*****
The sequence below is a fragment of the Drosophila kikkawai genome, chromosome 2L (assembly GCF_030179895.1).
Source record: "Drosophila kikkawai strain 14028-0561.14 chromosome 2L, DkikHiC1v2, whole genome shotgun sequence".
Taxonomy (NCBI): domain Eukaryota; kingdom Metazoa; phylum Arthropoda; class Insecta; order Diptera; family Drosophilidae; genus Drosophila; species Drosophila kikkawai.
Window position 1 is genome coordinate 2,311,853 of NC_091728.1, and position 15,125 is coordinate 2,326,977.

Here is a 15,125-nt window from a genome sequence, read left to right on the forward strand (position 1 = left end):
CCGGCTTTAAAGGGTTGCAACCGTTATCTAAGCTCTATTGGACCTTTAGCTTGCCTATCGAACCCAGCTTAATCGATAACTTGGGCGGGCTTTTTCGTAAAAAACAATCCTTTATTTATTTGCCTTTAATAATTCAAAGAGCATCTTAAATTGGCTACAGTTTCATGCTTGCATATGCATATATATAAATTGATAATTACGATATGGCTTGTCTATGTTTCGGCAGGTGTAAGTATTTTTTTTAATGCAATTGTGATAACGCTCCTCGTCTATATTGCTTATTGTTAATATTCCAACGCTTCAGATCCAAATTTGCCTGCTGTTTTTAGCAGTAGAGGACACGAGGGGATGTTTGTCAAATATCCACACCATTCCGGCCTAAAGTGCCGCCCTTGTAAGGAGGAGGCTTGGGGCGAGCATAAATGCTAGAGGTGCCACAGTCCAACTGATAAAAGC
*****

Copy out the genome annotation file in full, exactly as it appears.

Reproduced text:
The sequence below is a fragment of the Drosophila kikkawai genome, chromosome 2L (assembly GCF_030179895.1).
Source record: "Drosophila kikkawai strain 14028-0561.14 chromosome 2L, DkikHiC1v2, whole genome shotgun sequence".
Taxonomy (NCBI): domain Eukaryota; kingdom Metazoa; phylum Arthropoda; class Insecta; order Diptera; family Drosophilidae; genus Drosophila; species Drosophila kikkawai.
Window position 1 is genome coordinate 2,311,853 of NC_091728.1, and position 15,125 is coordinate 2,326,977.

Here is a 15,125-nt window from a genome sequence, read left to right on the forward strand (position 1 = left end):
CCGGCTTTAAAGGGTTGCAACCGTTATCTAAGCTCTATTGGACCTTTAGCTTGCCTATCGAACCCAGCTTAATCGATAACTTGGGCGGGCTTTTTCGTAAAAAACAATCCTTTATTTATTTGCCTTTAATAATTCAAAGAGCATCTTAAATTGGCTACAGTTTCATGCTTGCATATGCATATATATAAATTGATAATTACGATATGGCTTGTCTATGTTTCGGCAGGTGTAAGTATTTTTTTTAATGCAATTGTGATAACGCTCCTCGTCTATATTGCTTATTGTTAATATTCCAACGCTTCAGATCCAAATTTGCCTGCTGTTTTTAGCAGTAGAGGACACGAGGGGATGTTTGTCAAATATCCACACCATTCCGGCCTAAAGTGCCGCCCTTGTAAGGAGGAGGCTTGGGGCGAGCATAAATGCTAGAGGTGCCACAGTCCAACTGATAAAAGC